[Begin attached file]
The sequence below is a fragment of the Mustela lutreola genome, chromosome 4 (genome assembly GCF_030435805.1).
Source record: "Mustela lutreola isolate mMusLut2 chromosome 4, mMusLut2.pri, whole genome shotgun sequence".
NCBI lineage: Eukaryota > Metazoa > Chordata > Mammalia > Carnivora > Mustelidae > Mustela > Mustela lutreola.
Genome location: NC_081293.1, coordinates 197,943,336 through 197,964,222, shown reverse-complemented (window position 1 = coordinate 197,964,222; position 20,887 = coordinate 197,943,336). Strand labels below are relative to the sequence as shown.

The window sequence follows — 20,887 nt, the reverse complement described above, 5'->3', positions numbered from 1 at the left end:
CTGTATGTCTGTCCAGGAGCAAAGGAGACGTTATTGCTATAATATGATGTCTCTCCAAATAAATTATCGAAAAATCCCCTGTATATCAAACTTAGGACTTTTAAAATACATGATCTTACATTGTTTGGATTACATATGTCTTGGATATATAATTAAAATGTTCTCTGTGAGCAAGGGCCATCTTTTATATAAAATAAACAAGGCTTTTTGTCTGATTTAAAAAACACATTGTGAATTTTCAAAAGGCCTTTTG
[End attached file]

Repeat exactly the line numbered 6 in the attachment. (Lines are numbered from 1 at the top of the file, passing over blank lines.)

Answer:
CTGTATGTCTGTCCAGGAGCAAAGGAGACGTTATTGCTATAATATGATGTCTCTCCAAATAAATTATCGAAAAATCCCCTGTATATCAAACTTAGGACTTTTAAAATACATGATCTTACATTGTTTGGATTACATATGTCTTGGATATATAATTAAAATGTTCTCTGTGAGCAAGGGCCATCTTTTATATAAAATAAACAAGGCTTTTTGTCTGATTTAAAAAACACATTGTGAATTTTCAAAAGGCCTTTTG